For I know the plans I have for you,” declares the Lord, “plans to prosper you and not to harm you, plans to give you hope and a future.


I wish verse 12 was just as famous because I think it's an important one too: 


Then you will call on me and come and pray to me, and I will listen to you.


And verse 13: 

 You will seek me and find me when you seek me with all your heart. 


I get why people were listening to Hananiah. He was saying what they wanted to hear. "Your troubles will be over soon. God will swoop down and make everything better."* Who doesn't want to hear that? 

 

Jeremiah had a different message. "Yes, life is hard--and it's going to stay hard. However, there is no place where we can go and not find the Lord. No situation can be so desperate and awful that when we pray, God can't hear us."* While that might not be the exact message we want to hear, I think it's the message we need to hear. 

Modern Application of the Verse

Sometimes we are held captive. We might find ourselves in the bonds of addiction, loneliness, financial trouble, stress, anxiety, depression, exclusion, health problems, etc. We'd love to be told that pretty soon God will make it all go away. But sometimes it doesn't. So what do we do? We keep living. We plant our gardens anyway, even if we'd rather not be there come harvest time. We still look for the sunrise, even if it is over a mountain we don't like. We continue to pray, even if we think God is too far away to hear us.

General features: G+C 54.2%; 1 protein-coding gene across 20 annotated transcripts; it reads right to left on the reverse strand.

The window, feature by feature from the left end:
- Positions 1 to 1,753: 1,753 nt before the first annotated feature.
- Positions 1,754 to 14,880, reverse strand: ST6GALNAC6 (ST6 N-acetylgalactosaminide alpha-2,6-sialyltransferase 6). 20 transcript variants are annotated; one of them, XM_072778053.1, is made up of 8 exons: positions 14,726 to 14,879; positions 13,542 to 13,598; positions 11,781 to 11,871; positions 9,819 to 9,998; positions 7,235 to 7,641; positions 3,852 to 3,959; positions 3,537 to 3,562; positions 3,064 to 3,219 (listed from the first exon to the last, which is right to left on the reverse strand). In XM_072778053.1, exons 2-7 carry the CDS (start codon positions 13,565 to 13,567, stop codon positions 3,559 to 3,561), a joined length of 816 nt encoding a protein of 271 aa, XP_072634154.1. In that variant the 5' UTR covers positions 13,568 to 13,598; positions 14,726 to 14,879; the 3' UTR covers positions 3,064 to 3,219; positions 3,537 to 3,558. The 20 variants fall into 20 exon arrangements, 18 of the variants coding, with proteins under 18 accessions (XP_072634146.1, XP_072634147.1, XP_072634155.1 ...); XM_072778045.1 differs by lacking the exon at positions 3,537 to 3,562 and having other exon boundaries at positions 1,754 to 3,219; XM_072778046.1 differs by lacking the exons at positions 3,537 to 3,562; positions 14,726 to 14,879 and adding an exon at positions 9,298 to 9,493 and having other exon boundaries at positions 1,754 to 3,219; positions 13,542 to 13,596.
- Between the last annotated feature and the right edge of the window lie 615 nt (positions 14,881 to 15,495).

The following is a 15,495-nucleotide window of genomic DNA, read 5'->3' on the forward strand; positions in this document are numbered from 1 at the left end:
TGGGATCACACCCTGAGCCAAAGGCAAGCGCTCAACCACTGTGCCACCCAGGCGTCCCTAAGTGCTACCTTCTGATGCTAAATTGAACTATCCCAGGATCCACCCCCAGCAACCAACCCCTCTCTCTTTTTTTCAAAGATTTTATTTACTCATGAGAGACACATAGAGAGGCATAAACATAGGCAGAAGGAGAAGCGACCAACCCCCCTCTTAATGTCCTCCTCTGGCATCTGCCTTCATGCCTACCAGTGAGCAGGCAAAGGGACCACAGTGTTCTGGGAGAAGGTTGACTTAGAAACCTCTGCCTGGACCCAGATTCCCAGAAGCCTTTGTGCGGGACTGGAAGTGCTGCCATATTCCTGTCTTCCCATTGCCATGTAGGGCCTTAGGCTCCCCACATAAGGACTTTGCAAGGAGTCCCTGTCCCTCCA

We hold onto the promise Jeremiah gives in verse 14: 

 I will be found by you,” declares the Lord, “and will bring you back from captivity. I will gather you from all the nations and places where I have banished you,” declares the Lord, “and will bring you back to the place from which I carried you into exile.”

The Rest of the Story 

The Neo-Babylonian Empire was short-lived, not even 100 years.  Cyrus the Great from Persia conquered Babylon in 539 B.C. The Jews were allowed to return to Jerusalem. Many returned, but some stayed in Babylon in Jewish communities that existed for another 2000 years.  Eventually, some of the Jews returned to Jerusalem in the 1950s.  

Are you wondering what happened to Jeremiah? Do you think he spent the rest of his days in peace and harmony? Of course he didn't! He was an Old Testament prophet after all.  

Johanan was replaced by Gedaliah. He decided he didn't want to sit around and wait to get killed too.  He said, "Peace out, my dudes!"* and booked it to Egypt taking Jeremiah with him. (See Jeremiah 43) While no official record exists, it appears Jeremiah was stoned to death by his fellow countrymen. 

*These obviously are not direct quotes, but rather my interpretation of the interpretation.

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If you'd like to learn more about Jeremiah and the Babylonian Captivity, here are some of the sources I used to write this article: 

If you'd like a brief overview of the book of Jeremiah and its themes, I highly recommend watching this 7-minute video produced by the Bible Project.